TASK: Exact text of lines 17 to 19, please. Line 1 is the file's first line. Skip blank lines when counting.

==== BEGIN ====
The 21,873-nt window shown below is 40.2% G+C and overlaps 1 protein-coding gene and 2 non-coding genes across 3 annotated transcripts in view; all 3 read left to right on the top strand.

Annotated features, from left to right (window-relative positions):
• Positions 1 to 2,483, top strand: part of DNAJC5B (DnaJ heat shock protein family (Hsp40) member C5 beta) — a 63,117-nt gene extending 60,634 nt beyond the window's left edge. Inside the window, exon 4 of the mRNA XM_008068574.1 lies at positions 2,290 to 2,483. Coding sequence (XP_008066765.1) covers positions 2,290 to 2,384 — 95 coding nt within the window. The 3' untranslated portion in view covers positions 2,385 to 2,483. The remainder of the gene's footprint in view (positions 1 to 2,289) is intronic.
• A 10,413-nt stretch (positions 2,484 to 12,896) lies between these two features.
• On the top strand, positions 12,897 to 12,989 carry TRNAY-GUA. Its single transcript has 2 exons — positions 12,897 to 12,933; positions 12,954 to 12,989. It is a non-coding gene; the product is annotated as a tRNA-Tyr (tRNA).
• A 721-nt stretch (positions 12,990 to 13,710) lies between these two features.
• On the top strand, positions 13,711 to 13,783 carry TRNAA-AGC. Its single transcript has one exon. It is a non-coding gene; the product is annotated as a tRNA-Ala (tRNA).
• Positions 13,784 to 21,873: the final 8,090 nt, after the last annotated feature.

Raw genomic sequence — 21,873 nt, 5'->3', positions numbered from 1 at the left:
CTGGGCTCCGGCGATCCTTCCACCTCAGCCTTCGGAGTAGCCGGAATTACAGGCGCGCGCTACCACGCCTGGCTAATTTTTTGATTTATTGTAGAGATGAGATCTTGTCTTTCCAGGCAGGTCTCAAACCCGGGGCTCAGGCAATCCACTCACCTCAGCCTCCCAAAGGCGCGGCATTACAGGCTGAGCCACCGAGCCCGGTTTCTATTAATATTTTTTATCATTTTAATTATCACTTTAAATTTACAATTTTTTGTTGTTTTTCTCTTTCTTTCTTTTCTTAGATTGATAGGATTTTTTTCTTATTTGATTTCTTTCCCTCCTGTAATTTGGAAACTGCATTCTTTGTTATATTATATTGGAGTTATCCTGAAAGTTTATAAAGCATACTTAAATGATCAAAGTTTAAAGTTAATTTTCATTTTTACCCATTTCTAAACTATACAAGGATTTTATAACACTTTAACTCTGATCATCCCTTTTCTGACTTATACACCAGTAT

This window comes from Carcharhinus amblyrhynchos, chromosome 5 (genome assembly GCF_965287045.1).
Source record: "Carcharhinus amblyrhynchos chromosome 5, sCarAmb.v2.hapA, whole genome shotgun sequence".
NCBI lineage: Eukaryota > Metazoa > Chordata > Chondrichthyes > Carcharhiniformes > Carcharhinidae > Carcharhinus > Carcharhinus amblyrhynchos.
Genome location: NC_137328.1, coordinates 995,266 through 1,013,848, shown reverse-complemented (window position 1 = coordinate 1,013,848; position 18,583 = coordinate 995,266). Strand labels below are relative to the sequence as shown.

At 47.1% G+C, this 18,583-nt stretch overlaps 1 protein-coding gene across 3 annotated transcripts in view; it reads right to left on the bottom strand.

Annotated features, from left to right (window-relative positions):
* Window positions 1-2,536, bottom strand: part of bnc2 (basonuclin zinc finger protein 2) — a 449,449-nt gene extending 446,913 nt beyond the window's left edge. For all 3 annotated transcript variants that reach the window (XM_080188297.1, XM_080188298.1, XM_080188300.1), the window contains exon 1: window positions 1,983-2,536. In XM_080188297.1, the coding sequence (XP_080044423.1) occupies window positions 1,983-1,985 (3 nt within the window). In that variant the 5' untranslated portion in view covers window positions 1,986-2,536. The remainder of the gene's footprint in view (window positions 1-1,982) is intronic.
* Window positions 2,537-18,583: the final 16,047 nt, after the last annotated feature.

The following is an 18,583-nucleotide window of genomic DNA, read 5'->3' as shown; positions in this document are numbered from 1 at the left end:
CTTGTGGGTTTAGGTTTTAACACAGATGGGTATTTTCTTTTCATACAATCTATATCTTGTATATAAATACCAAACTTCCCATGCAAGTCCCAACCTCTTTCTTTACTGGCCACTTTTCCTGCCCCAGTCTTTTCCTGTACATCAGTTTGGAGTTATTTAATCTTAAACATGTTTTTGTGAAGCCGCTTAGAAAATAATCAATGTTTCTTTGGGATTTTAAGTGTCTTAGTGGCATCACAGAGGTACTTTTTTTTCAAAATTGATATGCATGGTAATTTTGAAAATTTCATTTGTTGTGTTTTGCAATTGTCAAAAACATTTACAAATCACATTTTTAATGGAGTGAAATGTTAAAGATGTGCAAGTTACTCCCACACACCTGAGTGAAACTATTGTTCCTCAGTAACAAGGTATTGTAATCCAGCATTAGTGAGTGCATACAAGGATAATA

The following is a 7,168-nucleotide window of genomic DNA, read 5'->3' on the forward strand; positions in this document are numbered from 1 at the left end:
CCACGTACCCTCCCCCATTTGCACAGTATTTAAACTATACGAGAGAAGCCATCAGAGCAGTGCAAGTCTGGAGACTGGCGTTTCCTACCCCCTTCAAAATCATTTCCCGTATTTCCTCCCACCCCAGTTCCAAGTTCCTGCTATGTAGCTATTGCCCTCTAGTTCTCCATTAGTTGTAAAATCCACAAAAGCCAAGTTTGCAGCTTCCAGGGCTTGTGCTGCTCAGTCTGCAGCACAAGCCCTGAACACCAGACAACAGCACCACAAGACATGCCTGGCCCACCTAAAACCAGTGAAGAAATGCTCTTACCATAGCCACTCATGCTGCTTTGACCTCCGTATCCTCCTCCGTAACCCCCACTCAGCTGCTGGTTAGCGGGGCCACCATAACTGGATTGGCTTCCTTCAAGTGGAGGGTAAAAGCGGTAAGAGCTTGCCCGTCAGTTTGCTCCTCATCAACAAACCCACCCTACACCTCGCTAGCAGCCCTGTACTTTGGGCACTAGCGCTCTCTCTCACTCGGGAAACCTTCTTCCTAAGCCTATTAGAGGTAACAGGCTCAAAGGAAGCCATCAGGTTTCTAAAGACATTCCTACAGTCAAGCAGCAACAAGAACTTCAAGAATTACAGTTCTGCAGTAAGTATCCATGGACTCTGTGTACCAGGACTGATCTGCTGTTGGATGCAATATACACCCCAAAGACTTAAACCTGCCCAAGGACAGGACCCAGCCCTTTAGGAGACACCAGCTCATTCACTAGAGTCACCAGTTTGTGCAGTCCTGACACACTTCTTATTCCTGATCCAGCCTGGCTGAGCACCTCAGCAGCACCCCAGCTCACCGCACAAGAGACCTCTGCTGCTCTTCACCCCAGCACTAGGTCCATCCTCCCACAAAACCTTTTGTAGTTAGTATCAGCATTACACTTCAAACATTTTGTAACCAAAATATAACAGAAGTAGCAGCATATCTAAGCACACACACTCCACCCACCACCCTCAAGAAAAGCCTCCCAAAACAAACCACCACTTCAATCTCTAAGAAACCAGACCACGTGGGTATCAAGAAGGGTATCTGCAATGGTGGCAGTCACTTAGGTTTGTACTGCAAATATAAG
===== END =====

* Window positions 1-2,536, bottom strand: part of bnc2 (basonuclin zinc finger protein 2) — a 449,449-nt gene extending 446,913 nt beyond the window's left edge. For all 3 annotated transcript variants that reach the window (XM_080188297.1, XM_080188298.1, XM_080188300.1), the window contains exon 1: window positions 1,983-2,536. In XM_080188297.1, the coding sequence (XP_080044423.1) occupies window positions 1,983-1,985 (3 nt within the window). In that variant the 5' untranslated portion in view covers window positions 1,986-2,536. The remainder of the gene's footprint in view (window positions 1-1,982) is intronic.
* Window positions 2,537-18,583: the final 16,047 nt, after the last annotated feature.

The following is an 18,583-nucleotide window of genomic DNA, read 5'->3' as shown; positions in this document are numbered from 1 at the left end: